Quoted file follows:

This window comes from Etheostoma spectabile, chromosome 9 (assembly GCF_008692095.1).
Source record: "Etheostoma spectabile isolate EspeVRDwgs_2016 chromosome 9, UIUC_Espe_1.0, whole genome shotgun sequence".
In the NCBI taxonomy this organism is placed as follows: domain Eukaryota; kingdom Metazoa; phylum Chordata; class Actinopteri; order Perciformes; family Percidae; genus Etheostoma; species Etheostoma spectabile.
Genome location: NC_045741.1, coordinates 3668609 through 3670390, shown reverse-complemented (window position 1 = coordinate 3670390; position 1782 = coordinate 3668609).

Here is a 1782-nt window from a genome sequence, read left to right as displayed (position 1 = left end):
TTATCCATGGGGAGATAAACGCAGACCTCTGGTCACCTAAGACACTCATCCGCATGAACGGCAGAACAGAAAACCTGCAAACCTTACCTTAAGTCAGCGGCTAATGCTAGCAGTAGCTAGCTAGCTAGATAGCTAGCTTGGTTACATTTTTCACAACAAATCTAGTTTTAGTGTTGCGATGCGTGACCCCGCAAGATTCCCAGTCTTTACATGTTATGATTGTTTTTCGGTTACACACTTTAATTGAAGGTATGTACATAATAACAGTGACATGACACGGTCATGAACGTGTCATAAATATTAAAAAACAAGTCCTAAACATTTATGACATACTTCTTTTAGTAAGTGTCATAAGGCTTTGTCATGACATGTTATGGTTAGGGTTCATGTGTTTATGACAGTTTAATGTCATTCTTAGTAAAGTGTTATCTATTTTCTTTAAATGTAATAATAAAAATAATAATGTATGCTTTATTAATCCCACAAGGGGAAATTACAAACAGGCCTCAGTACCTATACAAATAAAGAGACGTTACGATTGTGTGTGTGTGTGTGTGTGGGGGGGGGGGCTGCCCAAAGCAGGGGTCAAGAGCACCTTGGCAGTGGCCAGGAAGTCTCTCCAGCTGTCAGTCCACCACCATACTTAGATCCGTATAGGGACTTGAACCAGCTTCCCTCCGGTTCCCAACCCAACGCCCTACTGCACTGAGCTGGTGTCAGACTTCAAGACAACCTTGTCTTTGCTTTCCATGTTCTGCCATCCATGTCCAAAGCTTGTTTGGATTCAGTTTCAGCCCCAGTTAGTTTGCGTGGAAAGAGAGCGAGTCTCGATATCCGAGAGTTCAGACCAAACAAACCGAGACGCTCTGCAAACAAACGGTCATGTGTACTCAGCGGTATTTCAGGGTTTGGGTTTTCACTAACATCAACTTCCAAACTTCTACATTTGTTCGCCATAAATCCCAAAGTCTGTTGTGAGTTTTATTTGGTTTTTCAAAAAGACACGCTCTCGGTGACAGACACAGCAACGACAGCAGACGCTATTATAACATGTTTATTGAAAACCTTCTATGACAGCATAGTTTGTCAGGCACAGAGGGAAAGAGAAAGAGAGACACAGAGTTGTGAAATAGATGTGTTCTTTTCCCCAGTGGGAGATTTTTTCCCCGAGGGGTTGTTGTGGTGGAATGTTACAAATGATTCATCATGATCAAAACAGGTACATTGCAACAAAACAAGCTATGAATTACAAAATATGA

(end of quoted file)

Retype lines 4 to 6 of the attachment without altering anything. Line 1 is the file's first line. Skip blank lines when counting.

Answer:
Genome location: NC_045741.1, coordinates 3668609 through 3670390, shown reverse-complemented (window position 1 = coordinate 3670390; position 1782 = coordinate 3668609).

Here is a 1782-nt window from a genome sequence, read left to right as displayed (position 1 = left end):
TTATCCATGGGGAGATAAACGCAGACCTCTGGTCACCTAAGACACTCATCCGCATGAACGGCAGAACAGAAAACCTGCAAACCTTACCTTAAGTCAGCGGCTAATGCTAGCAGTAGCTAGCTAGCTAGATAGCTAGCTTGGTTACATTTTTCACAACAAATCTAGTTTTAGTGTTGCGATGCGTGACCCCGCAAGATTCCCAGTCTTTACATGTTATGATTGTTTTTCGGTTACACACTTTAATTGAAGGTATGTACATAATAACAGTGACATGACACGGTCATGAACGTGTCATAAATATTAAAAAACAAGTCCTAAACATTTATGACATACTTCTTTTAGTAAGTGTCATAAGGCTTTGTCATGACATGTTATGGTTAGGGTTCATGTGTTTATGACAGTTTAATGTCATTCTTAGTAAAGTGTTATCTATTTTCTTTAAATGTAATAATAAAAATAATAATGTATGCTTTATTAATCCCACAAGGGGAAATTACAAACAGGCCTCAGTACCTATACAAATAAAGAGACGTTACGATTGTGTGTGTGTGTGTGTGTGGGGGGGGGGGCTGCCCAAAGCAGGGGTCAAGAGCACCTTGGCAGTGGCCAGGAAGTCTCTCCAGCTGTCAGTCCACCACCATACTTAGATCCGTATAGGGACTTGAACCAGCTTCCCTCCGGTTCCCAACCCAACGCCCTACTGCACTGAGCTGGTGTCAGACTTCAAGACAACCTTGTCTTTGCTTTCCATGTTCTGCCATCCATGTCCAAAGCTTGTTTGGATTCAGTTTCAGCCCCAGTTAGTTTGCGTGGAAAGAGAGCGAGTCTCGATATCCGAGAGTTCAGACCAAACAAACCGAGACGCTCTGCAAACAAACGGTCATGTGTACTCAGCGGTATTTCAGGGTTTGGGTTTTCACTAACATCAACTTCCAAACTTCTACATTTGTTCGCCATAAATCCCAAAGTCTGTTGTGAGTTTTATTTGGTTTTTCAAAAAGACACGCTCTCGGTGACAGACACAGCAACGACAGCAGACGCTATTATAACATGTTTATTGAAAACCTTCTATGACAGCATAGTTTGTCAGGCACAGAGGGAAAGAGAAAGAGAGACACAGAGTTGTGAAATAGATGTGTTCTTTTCCCCAGTGGGAGATTTTTTCCCCGAGGGGTTGTTGTGGTGGAATGTTACAAATGATTCATCATGATCAAAACAGGTACATTGCAACAAAACAAGCTATGAATTACAAAATATGA